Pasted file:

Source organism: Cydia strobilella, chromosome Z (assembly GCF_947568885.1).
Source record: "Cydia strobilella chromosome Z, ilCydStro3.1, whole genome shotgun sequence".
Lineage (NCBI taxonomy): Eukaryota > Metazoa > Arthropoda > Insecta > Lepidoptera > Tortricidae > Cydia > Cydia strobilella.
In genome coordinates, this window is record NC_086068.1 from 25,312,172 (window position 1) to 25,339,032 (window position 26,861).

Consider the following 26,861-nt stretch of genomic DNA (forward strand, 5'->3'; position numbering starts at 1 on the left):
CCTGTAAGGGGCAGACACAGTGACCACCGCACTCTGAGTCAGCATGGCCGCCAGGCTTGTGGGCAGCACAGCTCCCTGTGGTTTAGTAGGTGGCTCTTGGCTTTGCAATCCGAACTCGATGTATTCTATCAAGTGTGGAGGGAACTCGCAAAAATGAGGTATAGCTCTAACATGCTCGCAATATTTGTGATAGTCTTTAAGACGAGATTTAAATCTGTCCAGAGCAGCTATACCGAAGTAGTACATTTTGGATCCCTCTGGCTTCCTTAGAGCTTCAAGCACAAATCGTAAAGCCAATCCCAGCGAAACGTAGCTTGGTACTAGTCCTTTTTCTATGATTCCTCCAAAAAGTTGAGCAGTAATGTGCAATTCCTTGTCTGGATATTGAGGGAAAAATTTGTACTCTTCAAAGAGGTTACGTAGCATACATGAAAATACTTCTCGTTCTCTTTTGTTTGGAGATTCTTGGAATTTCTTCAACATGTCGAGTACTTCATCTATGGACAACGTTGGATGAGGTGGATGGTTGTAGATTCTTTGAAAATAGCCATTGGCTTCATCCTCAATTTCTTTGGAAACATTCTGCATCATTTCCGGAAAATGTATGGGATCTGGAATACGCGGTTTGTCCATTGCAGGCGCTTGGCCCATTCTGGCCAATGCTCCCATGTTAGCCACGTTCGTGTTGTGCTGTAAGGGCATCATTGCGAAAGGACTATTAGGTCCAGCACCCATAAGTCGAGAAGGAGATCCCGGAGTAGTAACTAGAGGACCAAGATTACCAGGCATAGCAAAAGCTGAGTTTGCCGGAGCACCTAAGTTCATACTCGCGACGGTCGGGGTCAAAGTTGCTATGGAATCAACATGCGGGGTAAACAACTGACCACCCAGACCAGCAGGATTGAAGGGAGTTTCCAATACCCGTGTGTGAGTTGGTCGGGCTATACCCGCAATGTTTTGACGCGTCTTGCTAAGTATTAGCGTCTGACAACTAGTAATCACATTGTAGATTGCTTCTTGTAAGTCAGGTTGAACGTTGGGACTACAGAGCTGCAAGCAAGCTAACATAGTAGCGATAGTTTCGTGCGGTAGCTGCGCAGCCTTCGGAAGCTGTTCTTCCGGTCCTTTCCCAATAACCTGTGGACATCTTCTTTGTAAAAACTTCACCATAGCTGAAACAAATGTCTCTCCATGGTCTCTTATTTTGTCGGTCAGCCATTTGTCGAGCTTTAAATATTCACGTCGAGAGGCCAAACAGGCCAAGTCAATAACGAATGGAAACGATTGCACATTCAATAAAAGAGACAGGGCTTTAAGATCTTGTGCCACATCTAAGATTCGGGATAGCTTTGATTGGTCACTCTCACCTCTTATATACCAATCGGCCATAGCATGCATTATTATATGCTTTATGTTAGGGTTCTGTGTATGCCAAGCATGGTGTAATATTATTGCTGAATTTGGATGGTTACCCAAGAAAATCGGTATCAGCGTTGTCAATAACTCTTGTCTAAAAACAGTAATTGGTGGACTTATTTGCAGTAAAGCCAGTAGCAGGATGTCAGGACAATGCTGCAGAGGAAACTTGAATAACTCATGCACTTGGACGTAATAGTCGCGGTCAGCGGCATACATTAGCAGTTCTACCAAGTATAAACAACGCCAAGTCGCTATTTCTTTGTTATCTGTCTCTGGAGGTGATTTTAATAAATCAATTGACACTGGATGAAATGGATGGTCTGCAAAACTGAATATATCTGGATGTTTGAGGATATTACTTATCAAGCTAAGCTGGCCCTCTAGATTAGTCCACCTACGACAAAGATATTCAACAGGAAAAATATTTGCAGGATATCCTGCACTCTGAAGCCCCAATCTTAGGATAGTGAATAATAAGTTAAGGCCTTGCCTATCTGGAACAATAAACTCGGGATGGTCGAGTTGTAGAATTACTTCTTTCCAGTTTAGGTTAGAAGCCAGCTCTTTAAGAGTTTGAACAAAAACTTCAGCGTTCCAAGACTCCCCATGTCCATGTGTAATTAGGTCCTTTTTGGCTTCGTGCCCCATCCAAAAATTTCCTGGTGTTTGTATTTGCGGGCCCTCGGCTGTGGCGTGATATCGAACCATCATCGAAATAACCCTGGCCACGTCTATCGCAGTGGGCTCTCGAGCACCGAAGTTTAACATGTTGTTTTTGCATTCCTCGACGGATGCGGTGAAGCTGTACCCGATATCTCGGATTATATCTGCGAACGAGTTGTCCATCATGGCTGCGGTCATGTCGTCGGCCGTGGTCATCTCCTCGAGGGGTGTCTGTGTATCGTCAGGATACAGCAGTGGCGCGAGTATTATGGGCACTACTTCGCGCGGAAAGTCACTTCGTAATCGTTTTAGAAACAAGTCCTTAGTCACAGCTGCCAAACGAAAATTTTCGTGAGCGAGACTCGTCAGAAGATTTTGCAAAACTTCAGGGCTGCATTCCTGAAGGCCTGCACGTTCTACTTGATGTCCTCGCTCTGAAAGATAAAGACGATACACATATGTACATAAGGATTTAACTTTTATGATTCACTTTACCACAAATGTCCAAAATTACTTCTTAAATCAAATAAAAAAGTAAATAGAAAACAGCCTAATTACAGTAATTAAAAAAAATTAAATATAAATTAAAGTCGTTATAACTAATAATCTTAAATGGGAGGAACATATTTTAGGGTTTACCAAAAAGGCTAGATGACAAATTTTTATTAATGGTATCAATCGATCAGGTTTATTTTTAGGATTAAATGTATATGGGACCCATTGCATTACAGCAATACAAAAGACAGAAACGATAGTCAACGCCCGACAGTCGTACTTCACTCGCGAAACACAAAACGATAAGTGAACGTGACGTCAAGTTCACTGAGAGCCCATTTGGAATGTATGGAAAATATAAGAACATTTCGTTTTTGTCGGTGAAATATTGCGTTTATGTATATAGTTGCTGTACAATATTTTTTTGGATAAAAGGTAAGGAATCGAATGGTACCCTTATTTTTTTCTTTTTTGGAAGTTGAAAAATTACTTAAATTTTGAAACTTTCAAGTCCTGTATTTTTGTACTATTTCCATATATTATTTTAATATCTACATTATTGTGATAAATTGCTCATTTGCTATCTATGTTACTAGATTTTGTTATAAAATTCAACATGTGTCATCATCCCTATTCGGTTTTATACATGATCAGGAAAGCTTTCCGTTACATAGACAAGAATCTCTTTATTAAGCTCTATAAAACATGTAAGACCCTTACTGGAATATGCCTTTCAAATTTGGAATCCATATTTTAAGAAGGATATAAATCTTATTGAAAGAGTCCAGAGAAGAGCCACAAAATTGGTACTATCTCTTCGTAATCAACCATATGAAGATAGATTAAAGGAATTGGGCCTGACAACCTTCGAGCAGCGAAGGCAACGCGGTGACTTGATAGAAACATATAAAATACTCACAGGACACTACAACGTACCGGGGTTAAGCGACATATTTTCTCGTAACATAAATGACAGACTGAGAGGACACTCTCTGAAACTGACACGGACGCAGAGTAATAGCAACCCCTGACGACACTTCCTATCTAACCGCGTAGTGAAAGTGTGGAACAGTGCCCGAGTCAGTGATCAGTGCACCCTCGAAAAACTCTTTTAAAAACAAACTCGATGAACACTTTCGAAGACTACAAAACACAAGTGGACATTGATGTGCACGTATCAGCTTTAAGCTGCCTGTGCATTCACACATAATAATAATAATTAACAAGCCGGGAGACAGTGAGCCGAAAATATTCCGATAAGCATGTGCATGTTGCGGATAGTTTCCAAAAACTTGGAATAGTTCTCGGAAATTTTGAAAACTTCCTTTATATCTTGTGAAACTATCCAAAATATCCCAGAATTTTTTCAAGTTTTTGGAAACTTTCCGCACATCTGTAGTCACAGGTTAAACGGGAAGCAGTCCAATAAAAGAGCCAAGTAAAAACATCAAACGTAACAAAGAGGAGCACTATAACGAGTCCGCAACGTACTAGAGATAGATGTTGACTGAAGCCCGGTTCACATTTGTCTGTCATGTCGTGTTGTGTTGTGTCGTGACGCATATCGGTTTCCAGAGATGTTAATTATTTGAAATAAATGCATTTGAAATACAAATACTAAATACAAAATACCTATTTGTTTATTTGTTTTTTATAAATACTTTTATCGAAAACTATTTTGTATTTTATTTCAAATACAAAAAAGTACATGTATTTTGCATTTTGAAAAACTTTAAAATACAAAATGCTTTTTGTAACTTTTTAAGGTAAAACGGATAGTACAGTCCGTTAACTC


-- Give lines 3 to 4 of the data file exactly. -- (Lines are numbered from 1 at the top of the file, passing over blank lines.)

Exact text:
Lineage (NCBI taxonomy): Eukaryota > Metazoa > Arthropoda > Insecta > Lepidoptera > Tortricidae > Cydia > Cydia strobilella.
In genome coordinates, this window is record NC_086068.1 from 25,312,172 (window position 1) to 25,339,032 (window position 26,861).